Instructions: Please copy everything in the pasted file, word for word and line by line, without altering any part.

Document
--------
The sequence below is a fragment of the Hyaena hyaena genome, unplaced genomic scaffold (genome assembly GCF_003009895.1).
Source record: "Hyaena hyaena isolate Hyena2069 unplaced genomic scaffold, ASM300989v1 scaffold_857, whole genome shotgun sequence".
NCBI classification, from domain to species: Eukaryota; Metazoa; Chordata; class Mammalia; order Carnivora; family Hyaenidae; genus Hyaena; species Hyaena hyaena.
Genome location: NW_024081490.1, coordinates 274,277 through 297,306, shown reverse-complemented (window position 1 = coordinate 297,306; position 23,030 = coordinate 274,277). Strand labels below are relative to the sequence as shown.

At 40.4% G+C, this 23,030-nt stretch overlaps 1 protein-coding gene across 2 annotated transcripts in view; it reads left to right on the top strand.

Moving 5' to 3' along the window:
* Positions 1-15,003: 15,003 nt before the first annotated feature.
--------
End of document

The sequence below is a fragment of the Hyaena hyaena genome, unplaced genomic scaffold (genome assembly GCF_003009895.1).
Source record: "Hyaena hyaena isolate Hyena2069 unplaced genomic scaffold, ASM300989v1 scaffold_857, whole genome shotgun sequence".
NCBI classification, from domain to species: Eukaryota; Metazoa; Chordata; class Mammalia; order Carnivora; family Hyaenidae; genus Hyaena; species Hyaena hyaena.
Genome location: NW_024081490.1, coordinates 274,277 through 297,306, shown reverse-complemented (window position 1 = coordinate 297,306; position 23,030 = coordinate 274,277). Strand labels below are relative to the sequence as shown.

At 40.4% G+C, this 23,030-nt stretch overlaps 1 protein-coding gene across 2 annotated transcripts in view; it reads left to right on the top strand.

Moving 5' to 3' along the window:
* Positions 1-15,003: 15,003 nt before the first annotated feature.